The shaftline consists of a short 50mm diameter stainless steel tail shaft which has an outer cutlass bearing and an inner Deep Sea Seal. The SS tail shaft terminates at a Centaflex thrust bearing and flexible rubber coupling. There is a second flexible rubber coupling at the gearbox and between the two is a 2.4m Centaflex AGM 125mm diameter hollow tube shaft which does not require an intermediate support bearing. The Centaflex system was considerably cheaper than an equivalent Aquadrive/Python system and with no metal CV joints is quieter and does not require any lubrication. The aft engine room bulhead has double half inch thick neoprene shaft seals to prevent any fumes entering the aft cabin. The engine is mounted on R&D flexible mountings. On the end of the shaft is a Willmans 4 blade 30 x 20 inch propeller and an extremely sharp rope cutter. The propeller size was calculated using the tables in Dave Gerr's book "The Nature of Boats", and to Willmans' surprise, agreed with their computer calculated size. I have also checked with Jooren propellers and they would recommend the same size or possibly increasing the pitch by an inch and going to 30 x 21 inch.
A single lever Morse cable throttle assembly controls the engine. This has one significant drawback when the engine is running. With the engine room soundproofing completed, there is now a faint low pitched hum and slight vibration in the wheelhouse. After much searching and listening, the noise emanates from the Morse control lever housing and is engine noise travelling up the control cables. This could have been completely avoided with the use of more expensive electronic engine controls, but other silencing and bushing options will be investigated. It is as annoying as the sound of the ticking clock in a Rolls Royce car.
Fuel economy appears to be good. On the Channel crossing running at 10% below maximum power, the Daewoo used 17 litres per hour. The manufacturers figures at max power is 32 litres per hour. Whilst travelling on canals and rivers at approx 5 kts it has worked out to be approx 3 - 5 litres per hour, although on some days it was difficult to ascertain any change on level on the fuel tank sight glass.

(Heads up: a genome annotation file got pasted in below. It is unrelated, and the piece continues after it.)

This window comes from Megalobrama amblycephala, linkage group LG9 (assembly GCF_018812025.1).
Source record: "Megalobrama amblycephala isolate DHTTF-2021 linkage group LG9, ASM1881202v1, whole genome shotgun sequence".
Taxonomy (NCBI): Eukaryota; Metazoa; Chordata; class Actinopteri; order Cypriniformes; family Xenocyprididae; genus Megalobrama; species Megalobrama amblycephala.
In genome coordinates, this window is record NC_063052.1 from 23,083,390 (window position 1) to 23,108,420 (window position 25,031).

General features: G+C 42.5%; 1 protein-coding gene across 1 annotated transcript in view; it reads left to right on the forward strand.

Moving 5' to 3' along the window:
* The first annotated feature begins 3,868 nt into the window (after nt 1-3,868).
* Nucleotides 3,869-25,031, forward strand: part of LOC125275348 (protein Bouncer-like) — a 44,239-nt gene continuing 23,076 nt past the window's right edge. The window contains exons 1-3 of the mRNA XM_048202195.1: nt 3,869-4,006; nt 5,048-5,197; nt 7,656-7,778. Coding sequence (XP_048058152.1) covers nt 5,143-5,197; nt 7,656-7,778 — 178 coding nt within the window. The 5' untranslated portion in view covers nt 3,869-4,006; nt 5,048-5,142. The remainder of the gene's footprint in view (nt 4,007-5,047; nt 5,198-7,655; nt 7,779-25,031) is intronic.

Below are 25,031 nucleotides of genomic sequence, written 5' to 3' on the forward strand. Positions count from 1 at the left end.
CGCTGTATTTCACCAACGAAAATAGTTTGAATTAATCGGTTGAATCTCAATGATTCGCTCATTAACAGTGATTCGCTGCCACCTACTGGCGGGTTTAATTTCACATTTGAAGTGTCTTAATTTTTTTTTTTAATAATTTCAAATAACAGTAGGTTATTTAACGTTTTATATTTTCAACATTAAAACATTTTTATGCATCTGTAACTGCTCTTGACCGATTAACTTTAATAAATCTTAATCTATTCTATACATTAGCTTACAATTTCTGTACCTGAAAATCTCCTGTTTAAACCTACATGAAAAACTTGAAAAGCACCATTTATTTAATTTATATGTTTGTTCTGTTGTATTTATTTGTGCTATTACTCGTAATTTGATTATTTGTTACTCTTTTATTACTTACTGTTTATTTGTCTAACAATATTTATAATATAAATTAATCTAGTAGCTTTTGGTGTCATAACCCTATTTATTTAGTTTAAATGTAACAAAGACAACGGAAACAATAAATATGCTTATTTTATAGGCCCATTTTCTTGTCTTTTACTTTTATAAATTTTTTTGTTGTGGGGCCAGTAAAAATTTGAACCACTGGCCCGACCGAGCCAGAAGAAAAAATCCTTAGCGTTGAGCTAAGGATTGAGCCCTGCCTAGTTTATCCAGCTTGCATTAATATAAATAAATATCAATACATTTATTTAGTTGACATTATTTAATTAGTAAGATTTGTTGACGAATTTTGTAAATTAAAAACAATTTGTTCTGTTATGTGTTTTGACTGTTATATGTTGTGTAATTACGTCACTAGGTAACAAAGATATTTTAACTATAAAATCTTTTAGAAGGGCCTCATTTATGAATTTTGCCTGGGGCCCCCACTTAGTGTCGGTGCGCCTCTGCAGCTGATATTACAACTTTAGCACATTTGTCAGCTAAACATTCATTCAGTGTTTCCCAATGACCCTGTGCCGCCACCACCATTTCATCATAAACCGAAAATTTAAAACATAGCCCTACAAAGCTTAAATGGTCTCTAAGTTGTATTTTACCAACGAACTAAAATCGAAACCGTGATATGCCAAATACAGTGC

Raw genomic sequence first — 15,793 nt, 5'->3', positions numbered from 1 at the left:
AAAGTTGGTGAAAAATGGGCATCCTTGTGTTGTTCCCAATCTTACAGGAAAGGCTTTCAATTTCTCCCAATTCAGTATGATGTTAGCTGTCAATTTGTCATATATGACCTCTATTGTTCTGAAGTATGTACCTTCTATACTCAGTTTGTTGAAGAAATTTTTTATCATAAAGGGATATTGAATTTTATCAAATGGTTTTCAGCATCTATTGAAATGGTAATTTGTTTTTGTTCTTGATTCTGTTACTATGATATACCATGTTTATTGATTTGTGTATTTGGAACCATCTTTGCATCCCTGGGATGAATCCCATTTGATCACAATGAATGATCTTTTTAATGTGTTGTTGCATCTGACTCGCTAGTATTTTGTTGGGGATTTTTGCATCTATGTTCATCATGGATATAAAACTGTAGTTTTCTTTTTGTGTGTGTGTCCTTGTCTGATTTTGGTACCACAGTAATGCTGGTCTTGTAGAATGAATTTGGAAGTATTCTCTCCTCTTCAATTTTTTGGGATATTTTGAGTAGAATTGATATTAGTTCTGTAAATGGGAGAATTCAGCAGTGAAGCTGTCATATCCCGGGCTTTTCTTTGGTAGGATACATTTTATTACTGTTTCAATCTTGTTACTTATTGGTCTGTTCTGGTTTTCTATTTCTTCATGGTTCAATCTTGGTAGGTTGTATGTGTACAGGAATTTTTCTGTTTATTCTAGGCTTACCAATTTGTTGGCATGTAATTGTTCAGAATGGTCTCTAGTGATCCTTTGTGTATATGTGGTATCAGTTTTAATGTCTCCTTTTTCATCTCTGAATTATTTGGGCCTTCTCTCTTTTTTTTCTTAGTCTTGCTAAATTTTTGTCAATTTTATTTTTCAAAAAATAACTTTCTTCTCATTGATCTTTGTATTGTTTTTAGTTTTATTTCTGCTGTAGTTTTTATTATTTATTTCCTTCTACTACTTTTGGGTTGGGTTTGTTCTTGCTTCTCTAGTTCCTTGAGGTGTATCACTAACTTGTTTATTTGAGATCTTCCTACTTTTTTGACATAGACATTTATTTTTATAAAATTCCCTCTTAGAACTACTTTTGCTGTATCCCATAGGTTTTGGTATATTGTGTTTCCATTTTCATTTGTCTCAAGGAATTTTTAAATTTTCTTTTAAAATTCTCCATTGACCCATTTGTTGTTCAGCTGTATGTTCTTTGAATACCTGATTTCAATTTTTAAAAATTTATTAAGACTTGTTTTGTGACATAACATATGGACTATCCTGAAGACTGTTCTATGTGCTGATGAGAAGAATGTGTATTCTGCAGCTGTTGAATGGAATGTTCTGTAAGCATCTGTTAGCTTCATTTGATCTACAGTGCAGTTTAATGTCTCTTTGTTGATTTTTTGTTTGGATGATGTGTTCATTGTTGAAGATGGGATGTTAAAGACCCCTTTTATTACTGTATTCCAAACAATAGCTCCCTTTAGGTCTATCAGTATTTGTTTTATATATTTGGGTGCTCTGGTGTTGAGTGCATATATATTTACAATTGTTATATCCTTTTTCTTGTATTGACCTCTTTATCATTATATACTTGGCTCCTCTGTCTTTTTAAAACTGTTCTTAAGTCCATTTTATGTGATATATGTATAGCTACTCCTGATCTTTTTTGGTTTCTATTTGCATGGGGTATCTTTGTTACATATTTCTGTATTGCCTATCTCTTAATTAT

I acquired a Fischer Panda 12kW genset. It is a 3000 rpm machine, but nevertheless has an extremely effective acoustic cocoon and watercooling system so noise levels are very low. It is also keel cooled and has a dry exhaust. The generator cooling circuit will heat the second coil in the engine room calorifier. A 3000 rpm generator does have advantages over a 1500 rpm one when it comes to sound attenuation. Being 3000 rpm, the generated frequencies are higher and therefore easier to attenuate. When running, the generator is barely audible from the wheelhouse above, however there was some exhaust resonance so a critical grade TXS15 Cowl silencer is fitted in the dry exhaust. In the galley it is again barely audible, but the trickle of the fuel return back into the day tank can be heard!!
The alternator is wound for both single phase 240v and 3 phase 400v. 3 phase is used for the 1.5kW anchor winch motor and 5.5kW bow thruster and for the latter application a Hitachi SJ200 frequency inverter is also used. It is also fitted with automatic remote starting which allows automatic starting in 3 phase mode when the bow thruster is selected and in single phase mode when the Chef requires it from the Galley when the oven is used. I can also link it in to the Victron inverters to start automatically when the batteries need charging. I would seriously consider another Fischer Panda if and when I need to replace it.